Chautauqua Music Camps give young musicians place to hone instrumental skills

Brian Smith | Staff Photographer
Members of the Chautauqua Music Camp String Orchestra plays classical dance songs on Bestor Plaza Friday afternoon. The camp performs at 12 p.m. Saturday in Elizabeth S. Lenna Hall.

As Terry Bacon sat outside the School of Music’s studios studios Tuesday morning, a young musician approached him and shared his experience at the Chautauqua Music Camps. The student said that it was, for him, the first place he had ever felt welcome. It was the only place, other than his own band room, where he felt no one would make fun of him. It was where he belonged.

“That’s why we do it,” said Bacon, band conductor of the Chautauqua Music Camps.

This week, 110 young musicians from Chautauqua County and beyond gathered at Chautauqua Institution for the weeklong Chautauqua Music Camps. The program consists of a band camp, jazz camp and orchestra camp. After a week of lessons and practice sessions, the orchestra will perform a concert at 12 p.m. Saturday in Elizabeth S. Lenna Hall.

Leading up to Saturday’s concert, musicians attended a variety of classes corresponding to the camp in which they were enrolled. Bacon and the camp’s director, Peter Lindblom, who is a member of the Chautauqua Symphony Orchestra, planned a mix of sectionals, rehearsals and musicianship experience throughout the week. The orchestra camp also took part in chamber music sessions.

Bacon explained that the camp staff has taken an approach of developmental learning with the students to try to maximize their full musical potential. Studies have shown that if children are exposed to a rich music environment before age 10, they can fulfill the musical potential with which they were born, he said. If they are not exposed to that kind of environment, they may lose their musical potential.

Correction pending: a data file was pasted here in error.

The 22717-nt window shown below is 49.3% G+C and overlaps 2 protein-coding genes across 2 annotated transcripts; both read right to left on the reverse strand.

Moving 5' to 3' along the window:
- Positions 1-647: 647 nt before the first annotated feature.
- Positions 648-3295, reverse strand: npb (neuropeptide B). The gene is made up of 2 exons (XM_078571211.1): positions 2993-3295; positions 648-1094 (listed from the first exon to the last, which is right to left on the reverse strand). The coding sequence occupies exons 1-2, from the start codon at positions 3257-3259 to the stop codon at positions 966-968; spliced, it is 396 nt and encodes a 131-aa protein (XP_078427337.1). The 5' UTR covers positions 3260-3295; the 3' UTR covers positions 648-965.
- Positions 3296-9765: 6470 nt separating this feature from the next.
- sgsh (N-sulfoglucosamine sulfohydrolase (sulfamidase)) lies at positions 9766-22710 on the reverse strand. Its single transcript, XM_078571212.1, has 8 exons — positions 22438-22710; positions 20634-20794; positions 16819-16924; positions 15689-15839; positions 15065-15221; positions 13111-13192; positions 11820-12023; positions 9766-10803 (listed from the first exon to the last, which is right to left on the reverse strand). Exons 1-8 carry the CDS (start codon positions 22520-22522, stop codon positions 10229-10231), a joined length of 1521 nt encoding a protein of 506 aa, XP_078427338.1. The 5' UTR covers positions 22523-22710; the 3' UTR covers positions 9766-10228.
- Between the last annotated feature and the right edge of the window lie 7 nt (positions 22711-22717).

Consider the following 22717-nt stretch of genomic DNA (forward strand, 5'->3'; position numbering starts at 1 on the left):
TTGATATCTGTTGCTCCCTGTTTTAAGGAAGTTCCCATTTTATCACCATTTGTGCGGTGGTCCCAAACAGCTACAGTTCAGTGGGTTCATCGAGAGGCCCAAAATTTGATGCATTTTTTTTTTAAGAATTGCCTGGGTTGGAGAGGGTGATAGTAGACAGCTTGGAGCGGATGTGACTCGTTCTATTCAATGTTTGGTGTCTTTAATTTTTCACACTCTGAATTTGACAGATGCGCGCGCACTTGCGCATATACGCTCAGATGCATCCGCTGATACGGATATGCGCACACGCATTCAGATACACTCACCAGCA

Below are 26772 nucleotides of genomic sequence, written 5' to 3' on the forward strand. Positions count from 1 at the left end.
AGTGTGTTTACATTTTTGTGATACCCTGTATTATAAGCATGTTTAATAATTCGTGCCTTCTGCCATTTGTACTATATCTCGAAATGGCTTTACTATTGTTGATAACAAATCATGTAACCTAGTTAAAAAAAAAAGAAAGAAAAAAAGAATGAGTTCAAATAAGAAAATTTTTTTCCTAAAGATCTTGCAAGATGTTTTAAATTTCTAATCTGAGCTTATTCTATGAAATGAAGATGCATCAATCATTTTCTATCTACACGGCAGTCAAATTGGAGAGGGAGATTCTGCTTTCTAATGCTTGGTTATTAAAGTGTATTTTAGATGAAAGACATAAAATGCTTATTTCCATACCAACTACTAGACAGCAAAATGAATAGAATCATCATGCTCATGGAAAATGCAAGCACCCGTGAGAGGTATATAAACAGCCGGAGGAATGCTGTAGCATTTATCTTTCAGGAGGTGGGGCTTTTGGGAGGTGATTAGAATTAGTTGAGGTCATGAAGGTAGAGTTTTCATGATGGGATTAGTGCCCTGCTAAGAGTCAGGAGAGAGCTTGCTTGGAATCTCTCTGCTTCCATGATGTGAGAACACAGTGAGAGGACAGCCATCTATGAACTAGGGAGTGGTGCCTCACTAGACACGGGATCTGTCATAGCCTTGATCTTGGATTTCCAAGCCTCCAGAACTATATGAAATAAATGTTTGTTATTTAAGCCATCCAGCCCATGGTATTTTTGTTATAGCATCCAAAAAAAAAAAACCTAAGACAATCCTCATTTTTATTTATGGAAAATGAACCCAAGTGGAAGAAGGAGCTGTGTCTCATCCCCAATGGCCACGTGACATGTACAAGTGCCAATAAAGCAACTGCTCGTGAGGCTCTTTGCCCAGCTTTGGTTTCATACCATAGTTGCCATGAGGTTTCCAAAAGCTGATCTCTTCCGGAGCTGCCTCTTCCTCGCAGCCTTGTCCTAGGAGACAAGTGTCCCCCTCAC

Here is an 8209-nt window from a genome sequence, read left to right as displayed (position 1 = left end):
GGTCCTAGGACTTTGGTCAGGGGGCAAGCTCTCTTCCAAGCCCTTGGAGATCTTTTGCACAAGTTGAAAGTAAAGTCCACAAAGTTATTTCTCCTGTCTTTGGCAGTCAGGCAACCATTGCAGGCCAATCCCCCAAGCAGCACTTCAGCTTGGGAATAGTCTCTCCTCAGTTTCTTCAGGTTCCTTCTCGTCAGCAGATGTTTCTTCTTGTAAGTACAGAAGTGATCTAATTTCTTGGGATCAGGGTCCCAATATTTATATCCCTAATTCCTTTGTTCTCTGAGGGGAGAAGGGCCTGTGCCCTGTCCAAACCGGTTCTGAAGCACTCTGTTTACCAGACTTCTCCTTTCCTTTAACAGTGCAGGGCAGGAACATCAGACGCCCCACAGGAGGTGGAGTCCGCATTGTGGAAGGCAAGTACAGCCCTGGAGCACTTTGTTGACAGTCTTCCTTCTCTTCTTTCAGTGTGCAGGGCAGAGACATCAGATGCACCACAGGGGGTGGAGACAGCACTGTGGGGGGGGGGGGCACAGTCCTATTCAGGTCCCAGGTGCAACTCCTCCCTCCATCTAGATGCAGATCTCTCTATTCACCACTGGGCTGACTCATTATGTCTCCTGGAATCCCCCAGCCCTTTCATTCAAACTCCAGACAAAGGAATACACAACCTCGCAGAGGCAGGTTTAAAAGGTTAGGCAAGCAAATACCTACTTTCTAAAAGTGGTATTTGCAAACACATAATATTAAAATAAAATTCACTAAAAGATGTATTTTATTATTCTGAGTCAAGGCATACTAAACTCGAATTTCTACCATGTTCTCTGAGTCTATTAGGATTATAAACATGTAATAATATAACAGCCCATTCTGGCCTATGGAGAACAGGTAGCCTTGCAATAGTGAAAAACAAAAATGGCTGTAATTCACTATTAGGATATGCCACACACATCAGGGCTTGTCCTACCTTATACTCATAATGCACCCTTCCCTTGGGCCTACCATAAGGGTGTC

The faculty has taught students music in the same way that language is taught.

“We’ve been singing to them, [which is] building their listening vocabulary, having them sing back to us, [which is improving] their speaking vocabulary,” Bacon said. “Then [they are] speaking on the instruments, taking what they’ve listened to … and putting it on their instruments and talking through [it] to start getting the improvisation.”

The camps began as an accumulation of students from local school districts, but they have since grown to include children of CSO musicians, students from the surrounding area and even international students. This year, the camps also include a group of students from Pittsburgh’s Three Rivers Young People’s Orchestra.

As the program grows older, more of its students grow to become teachers. Bacon explained that the camps have established junior mentor positions so younger students can learn not only from faculty, but also from fellow students.

“We’re musicians all working together,” Bacon said, “so at the concerts, the coaches are all playing with students, side by side. The coaches are mentoring everybody, but then you’ve got the older students mentoring the younger ones, mentoring the younger ones on down.”

This is Mitchell McVeigh’s third time participating in the music camps. He will enter ninth grade in the fall. Throughout the past three summers, he has enjoyed playing his flute with his fellow musicians, as well as Bacon’s humor in teaching the group and motivating them to work. The program is an opportunity for him to learn and to improve in a short amount of time.

“It teaches us not only how to be a good musician, but it shows us how when we work together and really hard for a week that we can accomplish a lot,” the McVeigh said, “some stuff that we can’t even do at school in months.”

Lucas Lassinger’s first experience with Chautauqua Music Camps was watching his older brother go to camp in the morning and then come home at night. The future ninth-grader finally experienced camp for himself three years ago, and he has since learned why his brother chose to spend his time this way.

Lassinger returns each year for the demanding yet rewarding nature of the camp, as well as for the camaraderie of the people he has the privilege of making music with each summer.

“I didn’t realize the difficulty of learning all the music, but how much fun you can have working as hard as you possibly can,” Lassinger said. “I enjoyed being around other people who played instruments and being able to hang out with people … I wouldn’t normally see at school or marching band.”

But Lassinger’s experience with the camps goes beyond meeting other musicians. This year, he feels that by practicing so much with his trumpet, he has bonded with it more than ever.

“I learned a lot about playing the music and playing my instrument,” Lassinger said. “I feel like I bonded with my instrument in a way — grown closer to it.”